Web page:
Navigation Links
Dieters should eat foods rich in protein, mostly from dairy, to protect bones during weight loss
Date:11/30/2011

New research suggests that a calorie-restricted diet higher in proteinmostly from dairy foodsand lower in carbohydrates coupled with daily exercise has a major positive impact on bone health in overweight and obese young women.

The study, published online in the Journal of Clinical Endocrinology and Metabolism, found bone health improvements were particularly evident due to the high density of bone-supporting nutrients such as calcium, vitamin D and dairy-based protein.

For 16 weeks, three groups of overweight and obese, but otherwise healthy, premenopausal women each consumed either low, medium or high amounts of dairy foods coupled with higher or lower amounts of protein and carbohydrates. Calcium and vitamin D levels were also graded from low to high across the groups in conjunction with the dairy foods they consumed.

The women exercised seven days per week, a routine that included aerobic exercise every day and two additional workouts of circuit weightlifting per week.

"Our findings demonstrate the importance of diet composition to the maintenance of bone health status during weight loss," said Andrea Josse, of the Department of Kinesiology at McMaster and lead author of the study. "Our data clearly show dairy-source protein is important when aiming to avoid harmful consequences such as accelerated bone loss during weight loss. In our view, young women attempting to lose weight should consume a diet higher in dairy-source protein."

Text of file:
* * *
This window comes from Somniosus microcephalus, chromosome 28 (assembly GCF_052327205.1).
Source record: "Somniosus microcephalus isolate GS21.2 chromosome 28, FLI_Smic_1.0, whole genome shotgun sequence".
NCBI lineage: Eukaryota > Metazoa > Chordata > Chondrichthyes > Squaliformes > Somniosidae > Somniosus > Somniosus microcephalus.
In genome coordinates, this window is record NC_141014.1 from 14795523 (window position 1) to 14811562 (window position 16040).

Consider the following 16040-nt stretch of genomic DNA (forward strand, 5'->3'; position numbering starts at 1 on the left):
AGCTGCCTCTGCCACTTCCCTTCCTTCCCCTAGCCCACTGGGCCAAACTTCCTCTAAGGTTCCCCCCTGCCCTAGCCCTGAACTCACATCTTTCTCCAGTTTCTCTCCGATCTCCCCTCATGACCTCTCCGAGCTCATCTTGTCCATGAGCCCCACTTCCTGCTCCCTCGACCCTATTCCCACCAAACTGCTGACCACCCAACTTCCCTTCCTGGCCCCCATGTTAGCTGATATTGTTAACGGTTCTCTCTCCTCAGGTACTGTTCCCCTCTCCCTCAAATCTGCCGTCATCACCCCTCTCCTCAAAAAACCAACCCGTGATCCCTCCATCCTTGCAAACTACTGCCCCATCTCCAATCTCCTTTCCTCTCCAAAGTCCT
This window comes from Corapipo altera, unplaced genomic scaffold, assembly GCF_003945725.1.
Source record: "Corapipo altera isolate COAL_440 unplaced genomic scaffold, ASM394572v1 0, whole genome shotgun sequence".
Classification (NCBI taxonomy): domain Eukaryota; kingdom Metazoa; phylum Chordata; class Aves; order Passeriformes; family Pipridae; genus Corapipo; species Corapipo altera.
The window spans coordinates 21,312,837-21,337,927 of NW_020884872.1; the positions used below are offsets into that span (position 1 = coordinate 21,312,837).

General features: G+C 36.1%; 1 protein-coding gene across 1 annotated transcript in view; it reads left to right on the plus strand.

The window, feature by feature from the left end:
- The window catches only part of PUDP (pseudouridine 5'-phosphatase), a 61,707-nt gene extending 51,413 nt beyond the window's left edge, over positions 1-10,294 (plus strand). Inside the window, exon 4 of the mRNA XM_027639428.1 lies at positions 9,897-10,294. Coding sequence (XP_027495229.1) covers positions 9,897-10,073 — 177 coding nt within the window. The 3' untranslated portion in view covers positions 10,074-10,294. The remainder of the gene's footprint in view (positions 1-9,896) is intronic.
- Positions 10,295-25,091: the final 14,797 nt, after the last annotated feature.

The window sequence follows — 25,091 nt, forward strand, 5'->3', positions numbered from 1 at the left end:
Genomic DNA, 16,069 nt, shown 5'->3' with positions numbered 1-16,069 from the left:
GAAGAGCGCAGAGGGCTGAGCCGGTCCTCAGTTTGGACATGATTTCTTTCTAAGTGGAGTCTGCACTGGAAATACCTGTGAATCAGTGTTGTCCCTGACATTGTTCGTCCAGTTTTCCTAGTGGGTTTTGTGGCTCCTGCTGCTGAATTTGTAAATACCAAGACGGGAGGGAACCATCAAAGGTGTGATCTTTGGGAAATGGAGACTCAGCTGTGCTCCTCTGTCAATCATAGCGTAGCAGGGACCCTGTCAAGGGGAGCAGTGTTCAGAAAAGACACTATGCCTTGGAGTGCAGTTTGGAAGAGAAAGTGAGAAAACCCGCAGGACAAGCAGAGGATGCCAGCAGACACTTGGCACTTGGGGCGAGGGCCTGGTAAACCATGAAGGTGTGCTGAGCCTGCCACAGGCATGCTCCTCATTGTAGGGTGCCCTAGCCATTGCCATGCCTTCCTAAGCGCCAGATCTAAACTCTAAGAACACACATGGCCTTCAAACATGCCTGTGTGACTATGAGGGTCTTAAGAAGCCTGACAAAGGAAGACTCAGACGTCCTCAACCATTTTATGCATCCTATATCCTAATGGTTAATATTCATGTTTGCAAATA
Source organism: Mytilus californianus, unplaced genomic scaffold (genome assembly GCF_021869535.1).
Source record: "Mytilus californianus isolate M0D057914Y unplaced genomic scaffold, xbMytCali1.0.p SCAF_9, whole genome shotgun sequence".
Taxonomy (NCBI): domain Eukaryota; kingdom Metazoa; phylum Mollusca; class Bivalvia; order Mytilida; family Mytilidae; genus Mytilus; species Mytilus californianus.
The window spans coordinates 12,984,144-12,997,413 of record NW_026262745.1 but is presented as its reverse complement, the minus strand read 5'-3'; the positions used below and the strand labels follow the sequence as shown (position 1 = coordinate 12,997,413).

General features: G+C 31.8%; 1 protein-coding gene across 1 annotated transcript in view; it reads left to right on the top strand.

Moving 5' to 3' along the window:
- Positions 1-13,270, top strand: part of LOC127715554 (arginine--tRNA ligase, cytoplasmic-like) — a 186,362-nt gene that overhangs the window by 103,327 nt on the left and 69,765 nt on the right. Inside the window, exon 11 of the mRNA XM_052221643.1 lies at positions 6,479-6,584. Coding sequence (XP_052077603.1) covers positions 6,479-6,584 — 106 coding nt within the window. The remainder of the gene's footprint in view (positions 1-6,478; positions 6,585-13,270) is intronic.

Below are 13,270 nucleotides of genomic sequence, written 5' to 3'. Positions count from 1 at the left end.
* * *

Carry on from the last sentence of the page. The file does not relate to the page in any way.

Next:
A previous study from the same team in the same subjects showed that there were identical total weight losses across the groups, but very different results for body composition change with the higher-protein, high-dairy group experiencing greater whole-body fat and abdomen fat losses and greater lean mass gains.

The same subjects consuming higher-protein and high-dairy diets for this study also showed the greatest improvements in markers of bone formation, no change in bone loss, an increase in circulating vitamin D levels, and a decrease in levels of parathyroid hormone, which when elevated is typically associated with bone loss.

Maintaining or even improving bone health in young women, particularly in those trying to lose weight, is important for overall health, and may have great implications for decreasing the risk of diseases like osteoporosis later in life, say the researchers.

"Our data provide further rationale to recommend consumption of dairy foods to aid in 'high quality' weight loss, which we defined as loss of fat and sparing of muscle, and the promotion of bone health in young women," says Stuart Phillips, senior author and a professor in the Department of Kinesiology. "These women are not only at the age when achieving and maintaining peak bone mass is of great importance, but in whom adequate dairy consumption would offset sub-optimal intakes of calcium and vitamin D."

Subjects undergoing weight loss while consuming marginally adequate protein without dairy foods showed markedly elevated levels of markers of bone loss indicating that following such a diet in the long-run would weaken bones.